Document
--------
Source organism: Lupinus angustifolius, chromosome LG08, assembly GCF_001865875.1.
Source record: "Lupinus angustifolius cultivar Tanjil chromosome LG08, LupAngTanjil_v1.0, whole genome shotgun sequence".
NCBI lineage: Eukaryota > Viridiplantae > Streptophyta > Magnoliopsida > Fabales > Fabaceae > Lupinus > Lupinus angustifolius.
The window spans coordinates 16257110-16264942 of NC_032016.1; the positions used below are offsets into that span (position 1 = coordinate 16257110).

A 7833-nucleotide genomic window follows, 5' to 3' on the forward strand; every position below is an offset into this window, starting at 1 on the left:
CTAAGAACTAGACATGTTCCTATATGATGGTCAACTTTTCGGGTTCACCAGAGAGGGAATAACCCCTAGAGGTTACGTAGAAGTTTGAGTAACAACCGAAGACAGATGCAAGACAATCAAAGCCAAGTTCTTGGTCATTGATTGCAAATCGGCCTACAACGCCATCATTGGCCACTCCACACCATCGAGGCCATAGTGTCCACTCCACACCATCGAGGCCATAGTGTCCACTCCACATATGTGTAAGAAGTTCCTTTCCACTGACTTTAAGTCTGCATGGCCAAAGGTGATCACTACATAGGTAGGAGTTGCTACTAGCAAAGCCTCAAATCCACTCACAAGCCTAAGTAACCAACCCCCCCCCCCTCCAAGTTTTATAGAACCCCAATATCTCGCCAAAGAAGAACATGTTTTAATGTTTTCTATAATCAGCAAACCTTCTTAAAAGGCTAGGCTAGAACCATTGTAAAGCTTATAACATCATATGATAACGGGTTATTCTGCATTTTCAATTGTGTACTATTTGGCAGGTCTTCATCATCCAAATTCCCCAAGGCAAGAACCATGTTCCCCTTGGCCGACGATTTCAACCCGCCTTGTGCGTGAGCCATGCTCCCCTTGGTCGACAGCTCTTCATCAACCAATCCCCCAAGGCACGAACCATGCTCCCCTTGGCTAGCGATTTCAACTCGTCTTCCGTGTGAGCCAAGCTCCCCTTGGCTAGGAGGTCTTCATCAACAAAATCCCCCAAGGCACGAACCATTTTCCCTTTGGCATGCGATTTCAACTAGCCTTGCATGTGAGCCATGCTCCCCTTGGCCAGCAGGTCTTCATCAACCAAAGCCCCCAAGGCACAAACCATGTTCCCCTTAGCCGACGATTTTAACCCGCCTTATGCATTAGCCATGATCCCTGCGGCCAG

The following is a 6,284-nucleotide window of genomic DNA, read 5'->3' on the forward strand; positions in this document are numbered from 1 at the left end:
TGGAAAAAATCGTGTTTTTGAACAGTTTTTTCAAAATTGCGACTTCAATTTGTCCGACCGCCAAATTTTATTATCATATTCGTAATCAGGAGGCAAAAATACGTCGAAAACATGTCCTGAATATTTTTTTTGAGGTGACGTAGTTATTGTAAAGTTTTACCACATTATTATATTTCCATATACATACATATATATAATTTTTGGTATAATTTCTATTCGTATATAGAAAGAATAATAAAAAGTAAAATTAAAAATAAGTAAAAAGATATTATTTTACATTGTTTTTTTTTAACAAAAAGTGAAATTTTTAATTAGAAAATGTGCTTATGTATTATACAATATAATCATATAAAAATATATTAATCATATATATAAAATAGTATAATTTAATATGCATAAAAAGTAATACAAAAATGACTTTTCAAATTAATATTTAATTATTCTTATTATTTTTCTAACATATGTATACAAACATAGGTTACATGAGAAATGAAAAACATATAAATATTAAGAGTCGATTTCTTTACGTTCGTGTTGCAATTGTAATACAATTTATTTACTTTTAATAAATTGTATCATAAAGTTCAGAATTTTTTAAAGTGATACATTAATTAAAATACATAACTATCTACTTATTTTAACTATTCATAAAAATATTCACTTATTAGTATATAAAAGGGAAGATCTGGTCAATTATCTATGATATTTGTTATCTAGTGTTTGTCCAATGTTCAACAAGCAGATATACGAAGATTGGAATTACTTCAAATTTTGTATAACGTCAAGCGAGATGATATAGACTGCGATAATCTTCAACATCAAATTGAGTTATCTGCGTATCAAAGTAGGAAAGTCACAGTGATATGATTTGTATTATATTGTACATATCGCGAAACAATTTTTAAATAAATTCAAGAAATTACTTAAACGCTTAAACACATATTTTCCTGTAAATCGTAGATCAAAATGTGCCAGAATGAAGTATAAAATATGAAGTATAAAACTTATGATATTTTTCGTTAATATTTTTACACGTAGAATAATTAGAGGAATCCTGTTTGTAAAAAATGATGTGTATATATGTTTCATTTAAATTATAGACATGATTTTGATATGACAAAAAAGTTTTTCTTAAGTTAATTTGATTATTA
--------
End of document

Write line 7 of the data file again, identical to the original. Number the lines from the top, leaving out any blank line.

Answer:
The following is a 6,284-nucleotide window of genomic DNA, read 5'->3' on the forward strand; positions in this document are numbered from 1 at the left end: